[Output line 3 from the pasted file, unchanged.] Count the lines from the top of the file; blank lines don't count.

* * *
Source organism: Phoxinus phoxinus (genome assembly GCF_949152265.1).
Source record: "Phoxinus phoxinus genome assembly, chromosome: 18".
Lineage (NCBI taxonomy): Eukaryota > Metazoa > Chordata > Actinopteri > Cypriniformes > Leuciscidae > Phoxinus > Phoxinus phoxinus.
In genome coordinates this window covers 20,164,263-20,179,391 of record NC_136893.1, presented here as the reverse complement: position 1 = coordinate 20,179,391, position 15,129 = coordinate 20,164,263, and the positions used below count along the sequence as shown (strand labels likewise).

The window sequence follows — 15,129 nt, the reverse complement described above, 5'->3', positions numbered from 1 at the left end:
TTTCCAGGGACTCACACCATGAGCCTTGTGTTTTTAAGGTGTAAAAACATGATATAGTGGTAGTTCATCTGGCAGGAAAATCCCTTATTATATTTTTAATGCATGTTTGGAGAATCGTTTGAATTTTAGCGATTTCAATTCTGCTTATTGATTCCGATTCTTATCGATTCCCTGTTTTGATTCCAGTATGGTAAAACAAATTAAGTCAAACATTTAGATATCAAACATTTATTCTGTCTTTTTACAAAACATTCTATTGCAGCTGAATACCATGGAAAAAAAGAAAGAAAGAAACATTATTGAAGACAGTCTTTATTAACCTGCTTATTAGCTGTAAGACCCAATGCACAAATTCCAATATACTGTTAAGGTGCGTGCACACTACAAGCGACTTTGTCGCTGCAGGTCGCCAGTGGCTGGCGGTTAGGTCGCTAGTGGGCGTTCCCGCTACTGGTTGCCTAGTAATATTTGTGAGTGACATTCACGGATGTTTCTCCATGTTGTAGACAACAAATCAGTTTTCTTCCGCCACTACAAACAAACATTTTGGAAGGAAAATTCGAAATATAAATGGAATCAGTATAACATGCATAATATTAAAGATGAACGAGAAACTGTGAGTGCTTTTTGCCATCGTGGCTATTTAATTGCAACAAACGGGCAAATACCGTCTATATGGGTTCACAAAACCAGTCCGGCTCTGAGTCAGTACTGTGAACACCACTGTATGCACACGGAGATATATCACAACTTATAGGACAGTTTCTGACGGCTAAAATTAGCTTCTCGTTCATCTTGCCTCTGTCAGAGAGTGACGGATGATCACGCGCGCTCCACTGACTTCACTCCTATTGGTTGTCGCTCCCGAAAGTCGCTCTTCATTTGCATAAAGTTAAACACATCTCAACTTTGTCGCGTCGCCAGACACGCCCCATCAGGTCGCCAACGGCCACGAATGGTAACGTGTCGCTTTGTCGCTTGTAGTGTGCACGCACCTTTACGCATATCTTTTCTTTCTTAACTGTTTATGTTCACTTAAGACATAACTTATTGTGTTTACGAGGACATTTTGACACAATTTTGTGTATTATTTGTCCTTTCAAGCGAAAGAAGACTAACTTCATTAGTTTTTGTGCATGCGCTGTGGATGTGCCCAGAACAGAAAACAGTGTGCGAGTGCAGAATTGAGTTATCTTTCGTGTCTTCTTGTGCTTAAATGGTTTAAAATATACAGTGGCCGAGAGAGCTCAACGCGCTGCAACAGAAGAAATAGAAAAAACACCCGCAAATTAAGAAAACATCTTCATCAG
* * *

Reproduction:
Lineage (NCBI taxonomy): Eukaryota > Metazoa > Chordata > Actinopteri > Cypriniformes > Leuciscidae > Phoxinus > Phoxinus phoxinus.